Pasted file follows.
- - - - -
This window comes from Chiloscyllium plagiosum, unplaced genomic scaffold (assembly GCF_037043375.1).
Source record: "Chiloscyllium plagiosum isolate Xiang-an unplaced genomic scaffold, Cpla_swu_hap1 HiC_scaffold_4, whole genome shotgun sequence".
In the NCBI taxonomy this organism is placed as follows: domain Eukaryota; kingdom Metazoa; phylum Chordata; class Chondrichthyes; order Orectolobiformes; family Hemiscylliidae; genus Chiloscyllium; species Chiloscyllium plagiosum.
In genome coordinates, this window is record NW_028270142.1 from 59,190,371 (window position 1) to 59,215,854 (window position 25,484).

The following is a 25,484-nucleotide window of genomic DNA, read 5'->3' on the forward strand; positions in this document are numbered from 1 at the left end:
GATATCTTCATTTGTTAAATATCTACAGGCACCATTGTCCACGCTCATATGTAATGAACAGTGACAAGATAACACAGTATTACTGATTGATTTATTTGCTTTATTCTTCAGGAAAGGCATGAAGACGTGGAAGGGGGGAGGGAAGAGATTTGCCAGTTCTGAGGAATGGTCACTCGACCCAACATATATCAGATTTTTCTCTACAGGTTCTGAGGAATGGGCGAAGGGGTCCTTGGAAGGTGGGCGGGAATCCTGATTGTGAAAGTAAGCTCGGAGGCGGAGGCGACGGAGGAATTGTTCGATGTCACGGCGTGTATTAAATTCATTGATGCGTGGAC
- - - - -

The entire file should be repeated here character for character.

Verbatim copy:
This window comes from Chiloscyllium plagiosum, unplaced genomic scaffold (assembly GCF_037043375.1).
Source record: "Chiloscyllium plagiosum isolate Xiang-an unplaced genomic scaffold, Cpla_swu_hap1 HiC_scaffold_4, whole genome shotgun sequence".
In the NCBI taxonomy this organism is placed as follows: domain Eukaryota; kingdom Metazoa; phylum Chordata; class Chondrichthyes; order Orectolobiformes; family Hemiscylliidae; genus Chiloscyllium; species Chiloscyllium plagiosum.
In genome coordinates, this window is record NW_028270142.1 from 59,190,371 (window position 1) to 59,215,854 (window position 25,484).

The following is a 25,484-nucleotide window of genomic DNA, read 5'->3' on the forward strand; positions in this document are numbered from 1 at the left end:
GATATCTTCATTTGTTAAATATCTACAGGCACCATTGTCCACGCTCATATGTAATGAACAGTGACAAGATAACACAGTATTACTGATTGATTTATTTGCTTTATTCTTCAGGAAAGGCATGAAGACGTGGAAGGGGGGAGGGAAGAGATTTGCCAGTTCTGAGGAATGGTCACTCGACCCAACATATATCAGATTTTTCTCTACAGGTTCTGAGGAATGGGCGAAGGGGTCCTTGGAAGGTGGGCGGGAATCCTGATTGTGAAAGTAAGCTCGGAGGCGGAGGCGACGGAGGAATTGTTCGATGTCACGGCGTGTATTAAATTCATTGATGCGTGGAC